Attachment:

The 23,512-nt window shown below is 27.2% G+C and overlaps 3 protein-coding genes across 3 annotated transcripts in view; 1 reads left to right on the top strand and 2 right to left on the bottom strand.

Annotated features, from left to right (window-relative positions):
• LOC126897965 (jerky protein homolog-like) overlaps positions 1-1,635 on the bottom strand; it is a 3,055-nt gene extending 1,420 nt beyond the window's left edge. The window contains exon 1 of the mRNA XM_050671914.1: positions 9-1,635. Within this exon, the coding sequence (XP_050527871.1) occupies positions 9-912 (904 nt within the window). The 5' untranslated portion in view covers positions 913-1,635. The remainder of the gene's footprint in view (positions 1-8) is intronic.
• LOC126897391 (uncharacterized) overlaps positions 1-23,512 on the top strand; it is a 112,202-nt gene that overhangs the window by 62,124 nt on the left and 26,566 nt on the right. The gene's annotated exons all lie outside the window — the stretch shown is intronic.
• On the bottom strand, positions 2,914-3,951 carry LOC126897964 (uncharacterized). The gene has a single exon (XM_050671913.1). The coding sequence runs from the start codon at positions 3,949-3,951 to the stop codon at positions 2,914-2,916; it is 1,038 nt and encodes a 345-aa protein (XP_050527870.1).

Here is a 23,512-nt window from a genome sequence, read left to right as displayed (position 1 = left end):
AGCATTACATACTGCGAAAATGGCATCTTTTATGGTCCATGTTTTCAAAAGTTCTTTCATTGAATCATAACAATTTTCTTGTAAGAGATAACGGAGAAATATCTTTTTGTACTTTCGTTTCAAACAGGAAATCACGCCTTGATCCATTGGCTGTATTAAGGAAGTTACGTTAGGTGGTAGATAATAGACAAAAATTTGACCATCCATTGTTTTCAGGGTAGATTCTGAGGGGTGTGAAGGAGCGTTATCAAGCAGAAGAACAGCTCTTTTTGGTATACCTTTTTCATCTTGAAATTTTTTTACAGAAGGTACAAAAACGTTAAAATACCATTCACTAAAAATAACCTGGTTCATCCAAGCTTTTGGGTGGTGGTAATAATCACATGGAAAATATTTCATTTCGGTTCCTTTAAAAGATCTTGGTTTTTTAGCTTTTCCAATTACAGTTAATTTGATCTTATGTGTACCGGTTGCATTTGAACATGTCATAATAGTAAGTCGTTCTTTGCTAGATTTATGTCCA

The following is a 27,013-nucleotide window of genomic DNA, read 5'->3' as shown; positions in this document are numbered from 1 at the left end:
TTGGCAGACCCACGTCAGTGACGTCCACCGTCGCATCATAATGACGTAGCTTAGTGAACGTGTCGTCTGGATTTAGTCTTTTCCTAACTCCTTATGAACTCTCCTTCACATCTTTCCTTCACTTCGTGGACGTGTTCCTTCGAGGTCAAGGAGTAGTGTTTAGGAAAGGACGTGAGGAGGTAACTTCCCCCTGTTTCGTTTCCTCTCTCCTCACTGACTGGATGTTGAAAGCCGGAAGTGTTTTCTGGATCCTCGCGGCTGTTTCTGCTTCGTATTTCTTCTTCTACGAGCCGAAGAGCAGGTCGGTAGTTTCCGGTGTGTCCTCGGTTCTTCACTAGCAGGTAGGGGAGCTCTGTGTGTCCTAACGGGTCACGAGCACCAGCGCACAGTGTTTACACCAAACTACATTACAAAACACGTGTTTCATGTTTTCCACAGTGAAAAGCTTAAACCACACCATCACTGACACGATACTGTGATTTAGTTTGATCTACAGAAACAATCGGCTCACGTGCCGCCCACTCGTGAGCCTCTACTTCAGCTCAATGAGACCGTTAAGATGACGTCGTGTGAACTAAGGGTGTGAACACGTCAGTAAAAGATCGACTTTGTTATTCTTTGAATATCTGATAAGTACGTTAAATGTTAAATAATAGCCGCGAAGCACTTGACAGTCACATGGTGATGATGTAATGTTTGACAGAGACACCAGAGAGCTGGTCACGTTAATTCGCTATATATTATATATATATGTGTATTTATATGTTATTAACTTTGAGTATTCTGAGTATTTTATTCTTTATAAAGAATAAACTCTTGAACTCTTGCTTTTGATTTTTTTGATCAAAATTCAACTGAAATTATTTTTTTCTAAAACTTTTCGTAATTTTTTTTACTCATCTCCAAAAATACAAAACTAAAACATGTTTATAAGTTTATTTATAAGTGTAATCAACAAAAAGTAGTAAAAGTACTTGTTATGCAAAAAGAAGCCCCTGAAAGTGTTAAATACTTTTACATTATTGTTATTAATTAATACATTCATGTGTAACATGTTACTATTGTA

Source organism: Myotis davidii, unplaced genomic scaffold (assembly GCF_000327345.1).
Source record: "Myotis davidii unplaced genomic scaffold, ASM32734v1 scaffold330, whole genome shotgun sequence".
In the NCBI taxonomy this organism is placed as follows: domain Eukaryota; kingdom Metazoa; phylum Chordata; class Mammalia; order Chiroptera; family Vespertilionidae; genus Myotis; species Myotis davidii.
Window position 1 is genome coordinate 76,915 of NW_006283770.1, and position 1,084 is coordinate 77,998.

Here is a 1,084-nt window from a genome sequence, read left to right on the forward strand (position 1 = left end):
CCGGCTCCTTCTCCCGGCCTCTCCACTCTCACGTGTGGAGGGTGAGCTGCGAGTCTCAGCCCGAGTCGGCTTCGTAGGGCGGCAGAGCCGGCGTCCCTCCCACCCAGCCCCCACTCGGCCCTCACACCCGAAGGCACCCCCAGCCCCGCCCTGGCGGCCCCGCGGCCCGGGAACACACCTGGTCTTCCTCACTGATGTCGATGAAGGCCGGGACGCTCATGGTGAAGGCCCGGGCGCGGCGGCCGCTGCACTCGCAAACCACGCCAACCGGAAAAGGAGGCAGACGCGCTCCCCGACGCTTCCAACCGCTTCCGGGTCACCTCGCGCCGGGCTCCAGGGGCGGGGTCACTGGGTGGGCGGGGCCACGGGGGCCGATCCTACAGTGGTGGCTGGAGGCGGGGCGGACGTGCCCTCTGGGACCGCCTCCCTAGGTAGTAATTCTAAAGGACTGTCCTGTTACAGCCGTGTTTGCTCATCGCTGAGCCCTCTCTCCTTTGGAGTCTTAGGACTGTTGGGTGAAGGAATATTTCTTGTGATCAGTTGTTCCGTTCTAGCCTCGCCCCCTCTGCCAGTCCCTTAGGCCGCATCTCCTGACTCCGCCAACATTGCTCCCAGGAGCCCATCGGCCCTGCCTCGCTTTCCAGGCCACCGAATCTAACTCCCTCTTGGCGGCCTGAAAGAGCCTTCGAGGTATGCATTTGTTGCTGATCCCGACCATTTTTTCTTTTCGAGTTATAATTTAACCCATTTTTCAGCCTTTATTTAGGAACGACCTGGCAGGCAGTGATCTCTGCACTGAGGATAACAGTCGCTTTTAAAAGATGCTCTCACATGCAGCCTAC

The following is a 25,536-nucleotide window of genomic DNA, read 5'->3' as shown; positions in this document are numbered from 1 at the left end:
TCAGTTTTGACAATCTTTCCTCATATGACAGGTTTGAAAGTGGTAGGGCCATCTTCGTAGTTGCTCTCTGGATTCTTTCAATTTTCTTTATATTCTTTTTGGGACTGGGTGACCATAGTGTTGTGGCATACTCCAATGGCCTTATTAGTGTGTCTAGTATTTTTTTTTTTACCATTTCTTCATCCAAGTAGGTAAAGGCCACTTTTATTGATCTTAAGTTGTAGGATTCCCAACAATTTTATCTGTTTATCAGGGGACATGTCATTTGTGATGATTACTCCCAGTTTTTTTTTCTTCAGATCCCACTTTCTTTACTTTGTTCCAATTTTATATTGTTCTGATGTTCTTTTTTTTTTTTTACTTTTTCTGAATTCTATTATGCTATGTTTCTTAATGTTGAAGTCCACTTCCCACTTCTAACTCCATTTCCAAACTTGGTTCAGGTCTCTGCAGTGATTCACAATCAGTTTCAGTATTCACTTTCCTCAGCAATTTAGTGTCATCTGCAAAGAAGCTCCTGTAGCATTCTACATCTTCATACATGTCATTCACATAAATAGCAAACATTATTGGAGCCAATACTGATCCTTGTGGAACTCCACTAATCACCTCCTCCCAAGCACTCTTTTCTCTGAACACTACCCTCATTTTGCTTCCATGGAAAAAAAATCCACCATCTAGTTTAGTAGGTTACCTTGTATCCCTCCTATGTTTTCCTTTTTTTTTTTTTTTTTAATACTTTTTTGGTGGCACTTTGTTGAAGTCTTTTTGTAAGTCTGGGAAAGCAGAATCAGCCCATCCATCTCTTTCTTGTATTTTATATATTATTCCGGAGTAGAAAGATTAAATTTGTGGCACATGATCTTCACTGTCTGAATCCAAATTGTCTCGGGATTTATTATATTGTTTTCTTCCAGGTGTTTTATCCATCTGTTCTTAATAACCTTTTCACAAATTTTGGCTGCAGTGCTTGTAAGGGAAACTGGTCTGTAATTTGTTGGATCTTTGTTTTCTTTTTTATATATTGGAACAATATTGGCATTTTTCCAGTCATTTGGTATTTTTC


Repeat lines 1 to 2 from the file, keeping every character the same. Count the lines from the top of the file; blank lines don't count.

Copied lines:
The 23,512-nt window shown below is 27.2% G+C and overlaps 3 protein-coding genes across 3 annotated transcripts in view; 1 reads left to right on the top strand and 2 right to left on the bottom strand.

Annotated features, from left to right (window-relative positions):